Kristen Solis’ photography business — Kristen Marie Weddings + Portraits — was devastated by the pandemic in spring of last year. Solis had about 20 weddings affected by the pandemic — roughly two-thirds of her clientele for the year. Solis said fewer, bigger weddings — the riskiest at the height of the pandemic — are where her company made money. Just a couple of cancellations hurt her bottom line in normal times.
Solis weathered the storm. Most of her clients rescheduled for this year or 2022. Now, she’s as booked as ever. “This has been my busiest spring ever in 12 years of business,” she said.
At first glance, one might attribute the marriage upswing solely to the pent-up demand Musum mentioned. But some say there’s much more to it than that.
Kerestic, the Chapel of the Flowers’ CEO, has a theory. Planning a wedding was already stressful enough pre-COVID. Now, he hypothesized, with the weight of a global pandemic on soon-to-be-married couple’s shoulders, they’re turning to the experts.
“We’re a full-service town. If you do it anywhere else, you now have to become a project manager, hire 14 different vendors, find a location, your minister, photographer, videographer, florist, DJ, limo driver,” Kerestic said. “I think it just became so overwhelming for couples that they’re like, ‘Let’s just go to Vegas,’ because it’s a one-stop-shop. They’ll do the whole thing for us.”
Clark County Clerk Lynn Marie Goya said she thinks the pandemic may have changed how people look at being in a relationship.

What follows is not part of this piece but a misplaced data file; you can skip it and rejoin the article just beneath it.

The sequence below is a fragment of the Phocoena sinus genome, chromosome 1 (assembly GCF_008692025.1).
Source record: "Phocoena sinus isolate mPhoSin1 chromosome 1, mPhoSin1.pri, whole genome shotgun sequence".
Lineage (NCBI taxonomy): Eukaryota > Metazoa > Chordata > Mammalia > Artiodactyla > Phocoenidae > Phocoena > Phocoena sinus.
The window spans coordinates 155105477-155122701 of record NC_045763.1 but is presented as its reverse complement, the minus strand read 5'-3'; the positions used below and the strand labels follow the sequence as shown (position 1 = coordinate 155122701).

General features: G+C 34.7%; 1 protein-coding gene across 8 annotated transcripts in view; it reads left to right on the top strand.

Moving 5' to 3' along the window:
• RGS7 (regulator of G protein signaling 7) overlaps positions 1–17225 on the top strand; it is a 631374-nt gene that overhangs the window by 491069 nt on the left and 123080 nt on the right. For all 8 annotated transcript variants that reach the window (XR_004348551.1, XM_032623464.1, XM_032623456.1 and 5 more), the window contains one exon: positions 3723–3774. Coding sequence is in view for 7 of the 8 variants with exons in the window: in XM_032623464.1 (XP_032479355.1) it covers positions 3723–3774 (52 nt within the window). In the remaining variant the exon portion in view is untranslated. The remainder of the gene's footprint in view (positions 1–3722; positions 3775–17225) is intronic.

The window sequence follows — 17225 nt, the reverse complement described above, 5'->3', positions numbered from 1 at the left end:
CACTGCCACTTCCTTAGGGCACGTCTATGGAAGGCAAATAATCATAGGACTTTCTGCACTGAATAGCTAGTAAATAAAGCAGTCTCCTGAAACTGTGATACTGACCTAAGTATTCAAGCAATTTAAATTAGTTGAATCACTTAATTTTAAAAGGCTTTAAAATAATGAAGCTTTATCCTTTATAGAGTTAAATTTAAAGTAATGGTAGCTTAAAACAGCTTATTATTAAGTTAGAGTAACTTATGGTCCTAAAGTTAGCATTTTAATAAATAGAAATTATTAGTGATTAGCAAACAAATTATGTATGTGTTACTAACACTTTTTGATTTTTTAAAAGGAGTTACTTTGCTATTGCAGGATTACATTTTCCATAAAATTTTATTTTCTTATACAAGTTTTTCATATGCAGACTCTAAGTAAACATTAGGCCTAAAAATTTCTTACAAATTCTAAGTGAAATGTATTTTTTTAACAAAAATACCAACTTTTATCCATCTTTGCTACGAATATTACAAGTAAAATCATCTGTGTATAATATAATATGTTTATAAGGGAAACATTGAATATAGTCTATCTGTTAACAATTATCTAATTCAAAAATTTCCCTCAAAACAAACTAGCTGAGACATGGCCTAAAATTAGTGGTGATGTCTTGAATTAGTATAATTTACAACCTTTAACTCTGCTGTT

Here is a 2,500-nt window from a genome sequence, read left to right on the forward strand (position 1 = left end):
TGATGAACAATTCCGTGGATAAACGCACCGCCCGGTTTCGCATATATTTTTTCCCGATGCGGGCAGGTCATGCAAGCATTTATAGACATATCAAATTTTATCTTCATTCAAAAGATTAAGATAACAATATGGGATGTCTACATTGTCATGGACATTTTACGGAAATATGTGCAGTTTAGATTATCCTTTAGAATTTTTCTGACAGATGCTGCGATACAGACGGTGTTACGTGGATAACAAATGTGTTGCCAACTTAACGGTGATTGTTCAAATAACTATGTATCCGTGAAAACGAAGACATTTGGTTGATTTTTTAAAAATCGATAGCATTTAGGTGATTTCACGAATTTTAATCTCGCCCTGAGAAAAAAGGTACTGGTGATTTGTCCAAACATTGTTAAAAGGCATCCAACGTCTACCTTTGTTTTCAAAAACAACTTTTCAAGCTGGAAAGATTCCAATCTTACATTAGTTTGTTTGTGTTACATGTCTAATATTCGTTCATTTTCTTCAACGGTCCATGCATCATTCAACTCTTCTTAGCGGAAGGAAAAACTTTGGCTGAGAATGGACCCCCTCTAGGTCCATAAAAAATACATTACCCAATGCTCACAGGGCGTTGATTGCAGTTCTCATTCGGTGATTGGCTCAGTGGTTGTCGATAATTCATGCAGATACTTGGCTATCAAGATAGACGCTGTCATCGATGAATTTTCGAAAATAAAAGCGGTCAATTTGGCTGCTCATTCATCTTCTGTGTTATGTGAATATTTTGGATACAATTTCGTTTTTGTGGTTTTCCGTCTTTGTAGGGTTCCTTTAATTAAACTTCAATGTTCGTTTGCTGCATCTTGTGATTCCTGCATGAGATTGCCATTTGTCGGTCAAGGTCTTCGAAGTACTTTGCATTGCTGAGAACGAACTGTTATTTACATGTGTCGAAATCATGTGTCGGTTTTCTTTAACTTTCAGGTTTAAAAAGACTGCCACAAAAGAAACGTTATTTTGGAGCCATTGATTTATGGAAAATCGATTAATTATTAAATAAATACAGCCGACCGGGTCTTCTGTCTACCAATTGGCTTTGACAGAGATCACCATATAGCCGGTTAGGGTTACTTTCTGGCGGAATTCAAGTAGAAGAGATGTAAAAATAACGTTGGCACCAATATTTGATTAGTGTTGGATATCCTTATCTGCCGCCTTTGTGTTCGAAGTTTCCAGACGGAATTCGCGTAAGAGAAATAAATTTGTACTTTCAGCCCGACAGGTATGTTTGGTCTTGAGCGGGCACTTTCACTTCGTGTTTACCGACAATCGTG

“I think it made people re-evaluate what’s important to them,” Goya said. “One is the financial and health benefit aspect of getting married. But also, you know if something terrible happens to you, you have somebody you can trust and rely on. There’s a solidity that being single doesn’t offer.”
Even with the current boom, there is room to grow. Las Vegas’ full, pre-COVID wedding clientele still isn’t completely back, thanks to persisting restrictions on international travel.
Goya said about 20 percent of the city’s clientele are locals and the other 80 percent are destination weddings and vow renewals. About 20 percent of that latter 80 percent, she said, are international couples coming to Las Vegas to get married.
While domestic demand is higher than ever, the Las Vegas wedding industry’s current international market is a smattering of what it was in 2019. Goya said she expects “another boom” once all international travelers are able to come to Las Vegas.
Las Vegas’ identity is tied to its wedding industry, Goya said. Long before huge resorts started popping up, she said, weddings sustained the city.
“We’ve been the wedding capital of the world for, like, 50 or 70 years,” she said. “I think it became so much a part of who we are that in some ways, we took it for granted. This last year and a half or so, Las Vegas emerged as a really safe, efficient, fun place to get married even during the pandemic. And I think that made people remember what made us the wedding capital of the world in the first place.”